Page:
Herald contends that the decision of the tax administrator was illegal because the procedure by which his decision was reached deprived Herald of property without the due process law guaranteed by the Fourteenth Amendment of the United States Constitution. Specifically Herald alleges the requirement in § 42-35-15 that a taxpayer pay the assessed tax before obtaining judicial review of a decision of the tax administrator operated to deprive Herald of property without due process. Herald also contends that it was deprived of property without due process because the tax administrator who has a statutory duty to collect and assess taxes, must also determine the validity of the assessment. At bottom, Herald is arguing that the tax administrator is inherently biased due to his statutory duty.

We addressed the first contention in Moore v. Langton, 92 R.I. 141, 167 A.2d 558 (1961). We held that a statute requiring the tax on intangible personalty to be paid before a taxpayer could sue in the Superior Court did not deny due process. We also believe that a taxpayer is not deprived of property without due process because the tax administrator, who has a statutory duty to collect and assess taxes, must also determine the validity of the tax. The Supreme Court faced an analogous issue in Withrow *1177 v. Larkin, 421 U.S. 35, 95 S. Ct. 1456, 43 L. Ed. 2d 712 (1975). There the Wisconsin State Medical Examining Board was empowered to investigate and determine whether physicians had engaged in prohibited acts and whether disciplinary action should be taken. The subject physician challenged the board's power to temporarily suspend his license on the ground that his due process rights would be violated if the board investigated and also determined the suspension. The Supreme Court, however, rejected the challenge. The Court determined that the mere fact that the board combined investigatory and adjudicatory functions did not trespass on constitutional rights. While the Court conceded that a fair hearing in a fair tribunal was basic to due process, the Court stated that absent special factors in a particular case the performance of such functions by the board did not contravene due process. See also Sterling Shoe Co. v. Norberg, 411 F. Supp. 128 (D.R.I.1976). In the present case the taxpayer, Herald, has demonstrated no specific facts to lead us to believe that the administrative procedure utilized in determining the tax deficiency was improper in terms of due process.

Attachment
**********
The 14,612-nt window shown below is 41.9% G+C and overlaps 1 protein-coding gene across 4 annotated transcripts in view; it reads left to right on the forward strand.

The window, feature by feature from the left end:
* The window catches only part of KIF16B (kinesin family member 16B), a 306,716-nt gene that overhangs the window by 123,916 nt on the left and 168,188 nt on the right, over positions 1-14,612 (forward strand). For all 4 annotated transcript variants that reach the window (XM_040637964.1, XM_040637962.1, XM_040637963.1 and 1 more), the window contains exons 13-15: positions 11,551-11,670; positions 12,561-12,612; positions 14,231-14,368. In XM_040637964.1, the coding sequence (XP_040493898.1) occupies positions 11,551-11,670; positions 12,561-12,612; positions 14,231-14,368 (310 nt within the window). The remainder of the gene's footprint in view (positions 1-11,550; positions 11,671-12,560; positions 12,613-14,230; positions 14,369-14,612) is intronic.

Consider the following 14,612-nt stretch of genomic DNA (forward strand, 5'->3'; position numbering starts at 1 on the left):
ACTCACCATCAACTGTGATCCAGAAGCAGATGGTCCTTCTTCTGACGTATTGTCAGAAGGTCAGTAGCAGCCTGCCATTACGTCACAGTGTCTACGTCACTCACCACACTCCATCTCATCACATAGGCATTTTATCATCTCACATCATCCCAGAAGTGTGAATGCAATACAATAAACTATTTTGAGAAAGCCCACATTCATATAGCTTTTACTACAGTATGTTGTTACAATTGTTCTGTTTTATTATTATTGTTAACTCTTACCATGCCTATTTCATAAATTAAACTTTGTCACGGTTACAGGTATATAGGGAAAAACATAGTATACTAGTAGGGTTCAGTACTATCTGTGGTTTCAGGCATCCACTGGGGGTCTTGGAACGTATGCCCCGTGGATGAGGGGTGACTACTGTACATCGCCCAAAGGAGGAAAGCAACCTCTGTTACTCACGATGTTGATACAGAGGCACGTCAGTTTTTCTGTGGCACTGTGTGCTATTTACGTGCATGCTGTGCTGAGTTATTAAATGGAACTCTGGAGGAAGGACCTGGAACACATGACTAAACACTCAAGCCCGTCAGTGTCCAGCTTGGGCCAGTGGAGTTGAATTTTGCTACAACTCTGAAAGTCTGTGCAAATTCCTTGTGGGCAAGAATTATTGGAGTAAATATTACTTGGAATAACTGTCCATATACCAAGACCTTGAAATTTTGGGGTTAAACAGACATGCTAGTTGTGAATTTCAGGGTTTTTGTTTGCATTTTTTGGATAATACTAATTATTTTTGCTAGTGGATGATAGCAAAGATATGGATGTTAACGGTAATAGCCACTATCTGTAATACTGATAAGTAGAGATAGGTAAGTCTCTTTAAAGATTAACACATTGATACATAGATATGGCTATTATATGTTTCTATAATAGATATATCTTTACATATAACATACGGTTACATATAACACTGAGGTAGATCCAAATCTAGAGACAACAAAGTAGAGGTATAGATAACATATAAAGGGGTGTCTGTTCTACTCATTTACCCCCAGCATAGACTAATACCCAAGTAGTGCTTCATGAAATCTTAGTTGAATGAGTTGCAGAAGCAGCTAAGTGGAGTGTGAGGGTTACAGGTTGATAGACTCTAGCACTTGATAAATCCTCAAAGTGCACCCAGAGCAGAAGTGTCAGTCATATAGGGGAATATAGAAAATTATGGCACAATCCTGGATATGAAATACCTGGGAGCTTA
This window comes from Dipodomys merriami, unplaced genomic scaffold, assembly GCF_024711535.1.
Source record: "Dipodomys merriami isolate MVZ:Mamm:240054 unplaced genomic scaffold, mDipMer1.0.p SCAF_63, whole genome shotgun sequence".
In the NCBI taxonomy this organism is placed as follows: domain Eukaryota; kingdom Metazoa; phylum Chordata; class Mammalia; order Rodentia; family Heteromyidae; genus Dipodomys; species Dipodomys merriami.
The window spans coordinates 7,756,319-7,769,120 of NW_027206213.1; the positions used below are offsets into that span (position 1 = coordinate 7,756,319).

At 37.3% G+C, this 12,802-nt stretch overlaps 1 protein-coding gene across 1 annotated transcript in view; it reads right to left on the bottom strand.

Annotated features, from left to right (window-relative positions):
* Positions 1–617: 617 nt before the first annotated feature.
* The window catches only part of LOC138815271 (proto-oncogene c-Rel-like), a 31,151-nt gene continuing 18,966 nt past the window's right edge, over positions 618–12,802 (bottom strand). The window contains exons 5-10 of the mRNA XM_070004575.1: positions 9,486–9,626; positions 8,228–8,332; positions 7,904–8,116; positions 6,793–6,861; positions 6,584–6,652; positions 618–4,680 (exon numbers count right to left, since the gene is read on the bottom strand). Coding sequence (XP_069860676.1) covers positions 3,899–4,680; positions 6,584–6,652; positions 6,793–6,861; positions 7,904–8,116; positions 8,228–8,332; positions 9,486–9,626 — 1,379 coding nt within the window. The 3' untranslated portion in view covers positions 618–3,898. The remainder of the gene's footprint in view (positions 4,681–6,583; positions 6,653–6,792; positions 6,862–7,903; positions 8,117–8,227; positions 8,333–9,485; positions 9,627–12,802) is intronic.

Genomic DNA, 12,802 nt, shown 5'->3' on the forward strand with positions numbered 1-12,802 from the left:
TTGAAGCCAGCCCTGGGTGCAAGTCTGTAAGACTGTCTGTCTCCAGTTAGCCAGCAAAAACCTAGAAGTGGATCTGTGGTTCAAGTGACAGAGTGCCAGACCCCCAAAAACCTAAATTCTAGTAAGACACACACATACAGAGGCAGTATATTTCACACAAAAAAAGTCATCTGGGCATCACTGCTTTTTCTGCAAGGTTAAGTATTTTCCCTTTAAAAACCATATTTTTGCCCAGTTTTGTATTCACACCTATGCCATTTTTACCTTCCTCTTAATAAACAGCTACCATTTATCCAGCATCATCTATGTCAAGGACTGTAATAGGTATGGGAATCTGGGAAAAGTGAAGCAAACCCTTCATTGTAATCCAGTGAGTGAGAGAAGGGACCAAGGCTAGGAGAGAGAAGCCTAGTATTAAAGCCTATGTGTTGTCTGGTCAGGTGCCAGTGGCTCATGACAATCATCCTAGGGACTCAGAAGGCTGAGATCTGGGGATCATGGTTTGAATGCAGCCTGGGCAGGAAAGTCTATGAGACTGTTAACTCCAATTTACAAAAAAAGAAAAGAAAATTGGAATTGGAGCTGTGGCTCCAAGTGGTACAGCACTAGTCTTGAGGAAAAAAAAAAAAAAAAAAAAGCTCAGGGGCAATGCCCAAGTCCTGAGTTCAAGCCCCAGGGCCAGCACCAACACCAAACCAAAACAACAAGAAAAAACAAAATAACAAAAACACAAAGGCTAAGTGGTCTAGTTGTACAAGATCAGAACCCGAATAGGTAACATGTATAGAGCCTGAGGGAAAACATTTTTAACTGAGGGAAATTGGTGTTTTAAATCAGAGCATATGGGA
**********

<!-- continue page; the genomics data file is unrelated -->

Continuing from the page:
Although the tax administrator has the duty and responsibility to collect all taxes which are due and payable under appropriate and pertinent statutes, as interpreted and amplified by valid regulations, the tax administrator has an equal duty and responsibility to accord to every taxpayer every exemption and deduction to which he is entitled under those statutes and regulations. The performance of these duties does not create an inherent bias on the part of the administrator which would preclude an impartial examination and weighing of the evidence or application of law. See Powell v. Ward, 542 F.2d 101 (2d Cir. 1976); Chelsea Community Hospital v. Michigan Blue Cross Association, 436 F. Supp. 1050 (E. D. Mich.1977).

THE HENDRIX ISSUE

Herald contends that a tax deficiency should not have been assessed on the transaction with Hendrix because the bargain was for the sale on approval of a total system which was never delivered and never accepted. Therefore, Herald contends that the 120-day period allowed for return of merchandise never began to run. The tax administrator responds by arguing that the trial justice properly found there was sufficient evidence in the record to uphold the tax administrator's conclusion that three separate taxable transactions had occurred.

Our review under § 42-35-16 is limited to a review of "any questions of law involved." We have described this review as being limited to determining whether there is any competent evidence to support the trial justice's decision. Correia v. Norberg, R.I., 391 A.2d 94 (1978); Prospecting Unlimited, Inc. v. Norberg supra; Couture v. Norberg, 114 R.I. 704, 338 A.2d 538 (1975); Domestic Safe Deposit Co. v. Hawksley, 111 R.I. 224, 301 A.2d 342 (1973).

We observe that hearsay evidence was admitted on behalf of both sides. In the present case the revenue agent testified on the basis of information gained from a letter sent by Hendrix' vice president of finance that three separate purchases had occurred. This testimony as well as the letter were admitted into evidence without objection. Faber's affidavit was introduced without objection in support of Herald's position. In his affidavit, Faber stated that he had assured Rutman if the system did not work to Rutman's satisfaction, Hendrix would take back the equipment and refund all payments. On direct examination Rutman testified in effect, that the bargain was for the sale of an entire system and that "without the last phase, the rest of it was worthless." We observe that once admitted, the hearsay testimony was properly considered as competent legal evidence. Correia, supra; see § 42-35-10(a). Further, we do not pass on issues of credibility or determine if evidence is strong or weak. As stated previously, we only review the record to determine whether there was any competent evidence to support the decision. Correia, supra. Accordingly, *1178 we must affirm the decision of the trial justice in regard to the Hendrix transaction. In making this determination we note that under § 44-18-12 "sale price" does not include the "amount charged for property returned by customers upon rescission of the contract of sale" when the full amount is refunded and the property returned within 120 days. The pertinent regulation extends the 120-day period to sales "on trial, on satisfaction, on sale or return."[4] We believe that the tax administrator, in promulgating this regulation, did not alter or amend the scope of the statute. See Statewide Multiple Listing Service, Inc. v. Norberg, R.I., 392 A.2d 371 (1978). Further, the regulation is not plainly inconsistent with the operative language of the statute. Brier Manufacturing Co. v. Norberg, R.I., 377 A.2d 345 (1977).